Greenhood Nepal said the reason for the rule change was not specified in the document and called on the government to clarify the reason.

The group submitted a letter of objection to the Ministry of Forestry and Environment two weeks after the policy was approved. Greenhood Nepal cited several serious flaws in the policy, arguing that it promotes corporate interests over environmental concerns. These include a lack of procedures to assess the feasibility and environmental impact of projects, and a lack of consideration for the flora and fauna of protected areas.

03:55

Traditional craft techniques revive after Nepal earthquake

Traditional craft techniques revive after Nepal earthquake

“In Nepal, environmental impact assessments are limited to paper and it is an open secret,” Paudel said. “When local residents commit minor crimes within protected areas, they are often punished, but we now appear to be giving commercial companies a free pass to commit environmental crimes.”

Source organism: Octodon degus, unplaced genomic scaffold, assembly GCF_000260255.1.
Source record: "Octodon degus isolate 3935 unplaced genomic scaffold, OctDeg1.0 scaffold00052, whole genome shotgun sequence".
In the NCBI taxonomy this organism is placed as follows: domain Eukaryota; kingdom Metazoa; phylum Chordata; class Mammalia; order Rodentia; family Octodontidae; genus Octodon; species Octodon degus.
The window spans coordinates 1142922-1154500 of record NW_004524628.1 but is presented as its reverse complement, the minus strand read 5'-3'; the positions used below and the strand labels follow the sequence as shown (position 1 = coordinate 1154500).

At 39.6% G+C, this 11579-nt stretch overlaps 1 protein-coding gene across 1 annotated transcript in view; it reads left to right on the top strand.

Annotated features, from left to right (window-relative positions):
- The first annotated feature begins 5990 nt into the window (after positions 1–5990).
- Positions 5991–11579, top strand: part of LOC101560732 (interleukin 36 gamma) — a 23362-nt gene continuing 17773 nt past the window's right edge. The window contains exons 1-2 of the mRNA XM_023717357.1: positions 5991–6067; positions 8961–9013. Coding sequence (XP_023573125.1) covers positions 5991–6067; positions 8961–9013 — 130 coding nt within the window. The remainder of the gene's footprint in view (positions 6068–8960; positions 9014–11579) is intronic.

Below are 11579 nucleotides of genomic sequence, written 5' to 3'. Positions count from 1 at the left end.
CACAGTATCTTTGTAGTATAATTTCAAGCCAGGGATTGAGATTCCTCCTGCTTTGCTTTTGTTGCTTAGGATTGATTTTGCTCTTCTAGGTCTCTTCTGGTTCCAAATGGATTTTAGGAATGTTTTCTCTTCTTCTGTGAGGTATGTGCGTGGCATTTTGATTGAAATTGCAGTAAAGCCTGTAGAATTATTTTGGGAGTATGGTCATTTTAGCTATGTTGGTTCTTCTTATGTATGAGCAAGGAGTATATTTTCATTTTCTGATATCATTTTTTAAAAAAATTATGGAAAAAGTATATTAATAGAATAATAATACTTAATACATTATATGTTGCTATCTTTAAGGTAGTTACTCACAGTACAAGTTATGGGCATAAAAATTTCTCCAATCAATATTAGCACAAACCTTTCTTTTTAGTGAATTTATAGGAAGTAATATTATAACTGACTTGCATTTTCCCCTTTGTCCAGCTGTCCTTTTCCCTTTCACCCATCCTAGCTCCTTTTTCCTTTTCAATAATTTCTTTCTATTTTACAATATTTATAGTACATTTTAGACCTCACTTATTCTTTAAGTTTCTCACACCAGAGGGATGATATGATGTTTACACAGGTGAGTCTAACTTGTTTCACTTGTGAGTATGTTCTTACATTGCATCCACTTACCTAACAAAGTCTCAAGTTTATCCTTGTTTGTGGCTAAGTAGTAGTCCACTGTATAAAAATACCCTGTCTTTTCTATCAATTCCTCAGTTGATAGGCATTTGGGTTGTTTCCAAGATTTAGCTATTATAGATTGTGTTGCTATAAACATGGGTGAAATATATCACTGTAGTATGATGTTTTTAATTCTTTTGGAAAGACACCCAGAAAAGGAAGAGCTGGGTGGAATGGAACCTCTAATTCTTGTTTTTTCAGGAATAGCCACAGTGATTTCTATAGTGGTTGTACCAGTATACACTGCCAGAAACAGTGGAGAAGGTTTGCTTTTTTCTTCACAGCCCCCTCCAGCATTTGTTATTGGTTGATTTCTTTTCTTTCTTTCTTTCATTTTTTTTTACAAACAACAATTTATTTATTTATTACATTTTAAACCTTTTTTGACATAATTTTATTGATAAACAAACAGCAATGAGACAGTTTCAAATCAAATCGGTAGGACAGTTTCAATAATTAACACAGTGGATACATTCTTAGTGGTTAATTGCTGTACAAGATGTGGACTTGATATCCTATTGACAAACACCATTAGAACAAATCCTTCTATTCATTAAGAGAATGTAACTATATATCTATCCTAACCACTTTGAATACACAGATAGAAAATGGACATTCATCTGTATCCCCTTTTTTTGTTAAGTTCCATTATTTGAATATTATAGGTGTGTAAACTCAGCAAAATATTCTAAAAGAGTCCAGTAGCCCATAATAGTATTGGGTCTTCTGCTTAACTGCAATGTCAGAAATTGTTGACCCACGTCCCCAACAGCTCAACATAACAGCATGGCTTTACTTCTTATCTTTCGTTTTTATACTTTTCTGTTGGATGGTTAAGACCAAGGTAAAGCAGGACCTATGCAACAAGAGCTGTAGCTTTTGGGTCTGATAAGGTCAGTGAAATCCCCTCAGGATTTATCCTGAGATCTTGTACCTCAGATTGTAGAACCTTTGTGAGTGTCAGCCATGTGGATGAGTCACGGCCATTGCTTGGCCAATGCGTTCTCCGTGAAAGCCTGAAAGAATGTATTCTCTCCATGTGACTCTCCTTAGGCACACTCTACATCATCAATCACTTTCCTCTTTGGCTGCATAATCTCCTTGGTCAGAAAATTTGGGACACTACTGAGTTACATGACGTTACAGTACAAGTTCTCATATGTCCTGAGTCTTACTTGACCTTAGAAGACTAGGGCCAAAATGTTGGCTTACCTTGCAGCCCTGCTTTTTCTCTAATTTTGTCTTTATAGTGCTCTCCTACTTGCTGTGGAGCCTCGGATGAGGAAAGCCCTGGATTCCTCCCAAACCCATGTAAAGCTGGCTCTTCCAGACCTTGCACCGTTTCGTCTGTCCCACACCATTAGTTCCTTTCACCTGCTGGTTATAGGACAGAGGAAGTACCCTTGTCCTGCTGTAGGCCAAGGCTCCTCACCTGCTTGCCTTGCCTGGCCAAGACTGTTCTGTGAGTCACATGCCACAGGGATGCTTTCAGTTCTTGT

Some conservationists are considering challenging the government’s new procedural documents in court.

Advocate Padam Bahadur Shrestha, an environmental law expert and president of the Nepal Environmental Law Association, said he and his team are studying the policy to identify its shortcomings. He added that some of the provisions violate the country’s current laws, including the National Parks and Wildlife Protection Act and constitutional provisions that guarantee “the protection, management and utilization of natural resources.”